Wednesday, June 04, 2008

Clinton’s Nuclear Options

There was speculation that Hillary Clinton’s combative speech last night was intended to secure a place for her either on the presidential ticket in November or in Obama's cabinet.

On the other hand, others opined that Clinton simply needed time to end things at her own pace and that in a couple of days she will do right thing and concede the nomination to Senator Obama.

Hillary Clinton supporters proffered a third explanation for her refusal to concede to Barack Obama last night: last night had to be Clinton’s night. I thought that was incredible and Jeffrey Toobin’s reaction as a panelist on CNN was priceless:

CNN’s pundits, on the other hand, were pretty much agog. Gloria Borger related an email from a Hillary supporter explaining why she had not conceded her loss or endorsed Obama: “This needed to be her night,” she quoted. To her left, Jeffrey Toobin’s jaw pretty much hit the desk—”What?!” he interjected, suggesting that the night arguably belonged to the candidate who, you know, won, then going on to rant about “the deranged narcissism of the Clintons.”

This narcissism can have very dangerous implications. The more insidious explanation for Clinton’s refusal to throw in the towel is that she is seriously taking the nomination to the convention. In the weeks leading up to the convention she will make her case to the delegates yet again (as she did last night): that she has a better chance at beating Senator John McCain and that they should cast their votes in her favor. The primaries be damned. The rules be damned. The party be damned. This is Hillary’s moment in history and the rest of the world just has to see things her way. After she praised herself in her speech last night, she has asked her supporters to email her and to tell her what she should do. She will take 18 million email messages to the delegates and tell them that that the last few months has been a mistake and that she really should be the party’s nominee.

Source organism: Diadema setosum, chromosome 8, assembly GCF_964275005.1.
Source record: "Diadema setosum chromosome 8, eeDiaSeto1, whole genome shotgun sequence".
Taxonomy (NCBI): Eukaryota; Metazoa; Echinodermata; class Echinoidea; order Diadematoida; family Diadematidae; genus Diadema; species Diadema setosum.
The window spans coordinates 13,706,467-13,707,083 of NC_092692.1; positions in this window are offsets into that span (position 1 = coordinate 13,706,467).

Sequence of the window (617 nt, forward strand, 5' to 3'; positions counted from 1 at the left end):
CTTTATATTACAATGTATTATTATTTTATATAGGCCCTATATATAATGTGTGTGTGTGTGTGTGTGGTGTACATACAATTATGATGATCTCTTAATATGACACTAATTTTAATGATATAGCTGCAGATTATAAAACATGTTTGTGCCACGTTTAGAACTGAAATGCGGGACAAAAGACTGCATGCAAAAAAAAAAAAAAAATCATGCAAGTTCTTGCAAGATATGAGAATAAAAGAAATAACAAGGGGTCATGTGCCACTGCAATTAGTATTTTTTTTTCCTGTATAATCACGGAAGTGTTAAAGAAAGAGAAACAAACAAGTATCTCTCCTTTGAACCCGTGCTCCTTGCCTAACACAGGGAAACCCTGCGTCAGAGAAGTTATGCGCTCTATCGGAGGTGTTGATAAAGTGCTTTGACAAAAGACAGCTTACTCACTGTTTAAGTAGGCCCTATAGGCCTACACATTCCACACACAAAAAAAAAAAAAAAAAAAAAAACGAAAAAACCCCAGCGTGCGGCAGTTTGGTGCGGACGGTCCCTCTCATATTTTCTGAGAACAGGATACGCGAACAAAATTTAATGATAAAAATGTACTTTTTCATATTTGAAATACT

If she is unable to change the minds of the delegates, she has one last option to see her dream come true: she can run as an independent in November. Considering what we have seen so far, this option is quickly becoming a frightening possibility. She will not win of course and neither will Barack Obama. She will have handed the presidency to John McCain. But that seems to be the least of her concerns.

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